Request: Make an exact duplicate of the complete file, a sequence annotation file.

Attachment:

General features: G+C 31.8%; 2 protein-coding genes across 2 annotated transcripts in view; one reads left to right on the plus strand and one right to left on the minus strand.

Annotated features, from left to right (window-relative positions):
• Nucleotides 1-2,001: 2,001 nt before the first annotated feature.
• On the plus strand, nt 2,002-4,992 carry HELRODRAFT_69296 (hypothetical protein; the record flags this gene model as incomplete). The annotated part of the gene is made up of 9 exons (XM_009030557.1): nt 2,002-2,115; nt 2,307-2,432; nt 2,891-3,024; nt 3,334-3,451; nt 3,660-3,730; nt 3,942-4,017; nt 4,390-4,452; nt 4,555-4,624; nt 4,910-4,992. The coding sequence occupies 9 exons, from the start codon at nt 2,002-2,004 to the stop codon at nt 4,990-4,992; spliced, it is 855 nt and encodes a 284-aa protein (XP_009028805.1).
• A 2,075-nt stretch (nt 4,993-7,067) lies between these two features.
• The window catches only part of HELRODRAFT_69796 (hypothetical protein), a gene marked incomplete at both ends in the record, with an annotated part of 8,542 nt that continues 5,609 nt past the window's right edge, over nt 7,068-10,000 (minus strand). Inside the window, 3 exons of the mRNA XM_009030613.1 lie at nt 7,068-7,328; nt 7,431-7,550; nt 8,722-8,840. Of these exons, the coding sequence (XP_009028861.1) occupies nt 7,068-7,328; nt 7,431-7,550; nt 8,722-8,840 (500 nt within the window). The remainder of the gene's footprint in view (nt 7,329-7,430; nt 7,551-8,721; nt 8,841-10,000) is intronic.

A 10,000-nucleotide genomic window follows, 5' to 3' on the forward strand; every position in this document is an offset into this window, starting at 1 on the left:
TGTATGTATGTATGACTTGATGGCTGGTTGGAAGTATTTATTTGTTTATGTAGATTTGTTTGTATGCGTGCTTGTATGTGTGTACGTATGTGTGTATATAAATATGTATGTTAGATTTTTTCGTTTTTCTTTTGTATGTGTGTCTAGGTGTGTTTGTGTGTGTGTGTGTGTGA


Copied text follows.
General features: G+C 31.8%; 2 protein-coding genes across 2 annotated transcripts in view; one reads left to right on the plus strand and one right to left on the minus strand.

Annotated features, from left to right (window-relative positions):
• Nucleotides 1-2,001: 2,001 nt before the first annotated feature.
• On the plus strand, nt 2,002-4,992 carry HELRODRAFT_69296 (hypothetical protein; the record flags this gene model as incomplete). The annotated part of the gene is made up of 9 exons (XM_009030557.1): nt 2,002-2,115; nt 2,307-2,432; nt 2,891-3,024; nt 3,334-3,451; nt 3,660-3,730; nt 3,942-4,017; nt 4,390-4,452; nt 4,555-4,624; nt 4,910-4,992. The coding sequence occupies 9 exons, from the start codon at nt 2,002-2,004 to the stop codon at nt 4,990-4,992; spliced, it is 855 nt and encodes a 284-aa protein (XP_009028805.1).
• A 2,075-nt stretch (nt 4,993-7,067) lies between these two features.
• The window catches only part of HELRODRAFT_69796 (hypothetical protein), a gene marked incomplete at both ends in the record, with an annotated part of 8,542 nt that continues 5,609 nt past the window's right edge, over nt 7,068-10,000 (minus strand). Inside the window, 3 exons of the mRNA XM_009030613.1 lie at nt 7,068-7,328; nt 7,431-7,550; nt 8,722-8,840. Of these exons, the coding sequence (XP_009028861.1) occupies nt 7,068-7,328; nt 7,431-7,550; nt 8,722-8,840 (500 nt within the window). The remainder of the gene's footprint in view (nt 7,329-7,430; nt 7,551-8,721; nt 8,841-10,000) is intronic.

A 10,000-nucleotide genomic window follows, 5' to 3' on the forward strand; every position in this document is an offset into this window, starting at 1 on the left:
TGTATGTATGTATGACTTGATGGCTGGTTGGAAGTATTTATTTGTTTATGTAGATTTGTTTGTATGCGTGCTTGTATGTGTGTACGTATGTGTGTATATAAATATGTATGTTAGATTTTTTCGTTTTTCTTTTGTATGTGTGTCTAGGTGTGTTTGTGTGTGTGTGTGTGTGA